interdiction patrol that it was planning for  June 3, 2015.
He was assigned to the patrol "through the Old Lycoming
Township Police Department." He was "made
aware" of the date and time of the patrol and the
location of the briefing. The briefing was held on June 3,
2015 at approximately 3:00 p.m. in the conference room of the
Old Lycoming Township Police Department, and the briefing
lasted 30 to 45 minutes. Kriner was not given any specific
information about the Defendant or Yearick during the
Kriner "went out" immediately after the briefing.
He was in full uniform in an unmarked police vehicle with
Chief William Solomon (Solomon) of the Old Lycoming Township
Police Department. As part of the interdiction, Kriner is
given general police powers throughout Lycoming County. He
was patrolling the Interstate[-] 180 corridor, and he was
looking for indications of drug use, buying, and dealing.
Kriner's duties took him outside of his jurisdiction.
Shortly before 8:00 p.m. on June 3, 2015, Kriner was
patrolling the area of the Weis Market on West Third Street
in Williamsport. This area is not in the Old Lycoming
Township Police Department's jurisdiction. Rather, it is
in the jurisdiction of the Williamsport Bureau of Police.
Based on the police reports and interviews with criminal
defendants, Kriner believes the area is a high-crime area. He
has received complaints of drug use and drug trafficking in
the area. He has also made arrests for drug trafficking in
As Kriner was driving through the Weis Market's parking
lot, he saw a green Chevy Blazer parked in the lot. Two men
quickly exited the vehicle and went into the store. Kriner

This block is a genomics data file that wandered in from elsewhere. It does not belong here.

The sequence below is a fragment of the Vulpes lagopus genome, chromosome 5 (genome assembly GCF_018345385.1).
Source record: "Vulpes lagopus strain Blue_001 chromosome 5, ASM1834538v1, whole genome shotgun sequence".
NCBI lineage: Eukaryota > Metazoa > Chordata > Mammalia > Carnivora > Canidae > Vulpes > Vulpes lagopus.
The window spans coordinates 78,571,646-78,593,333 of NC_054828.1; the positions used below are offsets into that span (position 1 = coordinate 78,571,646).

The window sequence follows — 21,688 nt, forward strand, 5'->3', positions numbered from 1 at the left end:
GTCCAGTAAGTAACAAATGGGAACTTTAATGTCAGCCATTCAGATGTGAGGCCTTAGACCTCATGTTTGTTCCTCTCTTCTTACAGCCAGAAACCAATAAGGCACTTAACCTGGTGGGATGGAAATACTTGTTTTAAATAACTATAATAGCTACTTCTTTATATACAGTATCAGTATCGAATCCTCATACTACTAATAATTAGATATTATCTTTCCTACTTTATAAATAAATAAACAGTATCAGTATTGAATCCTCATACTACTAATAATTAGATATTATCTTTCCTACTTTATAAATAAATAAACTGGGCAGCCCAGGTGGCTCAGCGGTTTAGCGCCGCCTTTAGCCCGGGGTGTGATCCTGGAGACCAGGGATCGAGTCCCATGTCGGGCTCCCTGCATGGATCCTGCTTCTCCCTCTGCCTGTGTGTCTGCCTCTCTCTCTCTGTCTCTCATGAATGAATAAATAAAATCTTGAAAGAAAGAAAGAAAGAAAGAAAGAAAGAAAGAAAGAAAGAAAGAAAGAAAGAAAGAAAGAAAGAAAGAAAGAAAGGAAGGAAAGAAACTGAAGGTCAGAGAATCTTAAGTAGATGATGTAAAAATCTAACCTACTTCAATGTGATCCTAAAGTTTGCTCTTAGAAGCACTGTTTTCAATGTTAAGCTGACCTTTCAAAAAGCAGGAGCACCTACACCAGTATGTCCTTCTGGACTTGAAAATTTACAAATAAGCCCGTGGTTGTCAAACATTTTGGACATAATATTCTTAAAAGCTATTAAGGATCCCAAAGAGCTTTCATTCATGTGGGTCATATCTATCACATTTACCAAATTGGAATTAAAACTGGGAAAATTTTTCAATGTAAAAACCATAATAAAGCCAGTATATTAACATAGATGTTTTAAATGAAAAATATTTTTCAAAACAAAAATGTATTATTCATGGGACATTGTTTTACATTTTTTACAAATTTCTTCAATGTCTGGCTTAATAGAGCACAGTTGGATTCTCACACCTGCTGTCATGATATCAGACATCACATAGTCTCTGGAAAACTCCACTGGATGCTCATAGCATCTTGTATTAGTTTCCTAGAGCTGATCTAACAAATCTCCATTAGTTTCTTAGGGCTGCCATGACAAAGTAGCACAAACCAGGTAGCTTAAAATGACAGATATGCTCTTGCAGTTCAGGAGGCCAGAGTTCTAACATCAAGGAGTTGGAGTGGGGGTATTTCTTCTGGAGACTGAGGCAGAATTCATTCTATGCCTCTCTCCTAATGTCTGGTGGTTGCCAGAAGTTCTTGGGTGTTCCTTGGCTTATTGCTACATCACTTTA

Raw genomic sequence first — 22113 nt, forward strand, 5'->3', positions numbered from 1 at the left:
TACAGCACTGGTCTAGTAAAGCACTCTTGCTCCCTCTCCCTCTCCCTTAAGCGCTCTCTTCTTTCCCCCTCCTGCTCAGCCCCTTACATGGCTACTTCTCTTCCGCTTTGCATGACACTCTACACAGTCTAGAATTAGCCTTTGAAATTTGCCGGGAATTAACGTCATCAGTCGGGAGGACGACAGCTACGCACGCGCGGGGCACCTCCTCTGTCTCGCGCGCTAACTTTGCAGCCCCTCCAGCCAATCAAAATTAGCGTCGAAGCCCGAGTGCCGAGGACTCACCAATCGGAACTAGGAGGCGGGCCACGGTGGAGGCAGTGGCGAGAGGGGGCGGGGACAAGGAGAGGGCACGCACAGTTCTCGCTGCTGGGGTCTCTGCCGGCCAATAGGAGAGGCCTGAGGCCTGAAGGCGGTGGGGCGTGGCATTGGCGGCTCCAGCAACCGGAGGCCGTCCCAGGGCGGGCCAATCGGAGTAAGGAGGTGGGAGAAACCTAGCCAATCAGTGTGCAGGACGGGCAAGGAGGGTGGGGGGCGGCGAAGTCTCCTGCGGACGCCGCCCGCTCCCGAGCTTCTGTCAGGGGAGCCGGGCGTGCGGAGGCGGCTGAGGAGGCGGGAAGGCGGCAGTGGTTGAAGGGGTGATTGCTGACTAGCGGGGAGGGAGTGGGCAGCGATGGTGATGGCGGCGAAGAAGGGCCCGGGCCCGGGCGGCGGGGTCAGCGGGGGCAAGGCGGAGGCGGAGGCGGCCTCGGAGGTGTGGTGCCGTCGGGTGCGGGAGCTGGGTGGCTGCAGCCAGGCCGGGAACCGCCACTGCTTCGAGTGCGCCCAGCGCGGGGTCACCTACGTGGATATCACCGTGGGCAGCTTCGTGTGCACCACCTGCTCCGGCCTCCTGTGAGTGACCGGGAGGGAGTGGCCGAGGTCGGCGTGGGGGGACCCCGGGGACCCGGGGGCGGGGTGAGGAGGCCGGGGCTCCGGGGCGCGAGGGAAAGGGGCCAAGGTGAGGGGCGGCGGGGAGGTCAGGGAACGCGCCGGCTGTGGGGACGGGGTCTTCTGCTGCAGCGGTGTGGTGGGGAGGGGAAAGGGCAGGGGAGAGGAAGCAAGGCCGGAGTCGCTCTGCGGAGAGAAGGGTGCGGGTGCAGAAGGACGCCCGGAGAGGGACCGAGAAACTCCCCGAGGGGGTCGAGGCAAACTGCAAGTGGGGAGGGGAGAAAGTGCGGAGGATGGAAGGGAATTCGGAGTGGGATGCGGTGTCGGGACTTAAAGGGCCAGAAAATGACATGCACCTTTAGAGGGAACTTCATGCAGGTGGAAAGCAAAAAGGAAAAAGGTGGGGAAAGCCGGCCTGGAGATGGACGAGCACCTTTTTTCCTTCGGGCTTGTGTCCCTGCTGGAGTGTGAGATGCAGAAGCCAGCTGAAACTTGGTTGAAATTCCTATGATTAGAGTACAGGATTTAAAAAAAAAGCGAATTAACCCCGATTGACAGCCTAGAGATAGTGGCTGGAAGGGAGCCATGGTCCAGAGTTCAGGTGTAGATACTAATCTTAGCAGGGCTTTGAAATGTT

checked for information on the vehicle and learned that it
was registered to an individual with an address in
Mifflinburg, Union County. From his training and experience,
Kriner knows that [many] drug users go to Williamsport to
purchase drugs. While the men were in the store, Kriner
observed that the vehicle's windows were down, its keys
were in the ignition, and cell phones were inside the
vehicle. The men exited the store several minutes after they
entered. They were looking around, and Kriner believed that
they were looking for him and Solomon.
One man sat in the Blazer's driver seat; the other man
sat in the passenger seat. When the vehicle exited the
parking lot, Kriner began to follow it. Kriner thought it was
"probable that [the men] may have been involved in drug
activity." At the intersection of Market Street and West
Third Street in Williamsport, it was apparent that the
Blazer's license plate light was out. Kriner does not
remember if the police car's headlights were on.
The Blazer . . . proceeded east on Interstate 180. Kriner
followed the vehicle into Loyalsock Township, which is not in
Old Lycoming Township Police Department's jurisdiction.
Kriner stopped the vehicle because the registration plate
light was not operating. After the vehicle stopped, Kriner
saw the passenger move around and twist his body. Kriner
talked with [Forsythe, ] the vehicle's passenger[.]
Solomon talked with the driver,  Yearick. After talking
with [Forsythe], Kriner talked with Yearick. Based on the
interviews of [Forsythe] and Yearick, [Forsythe] was ...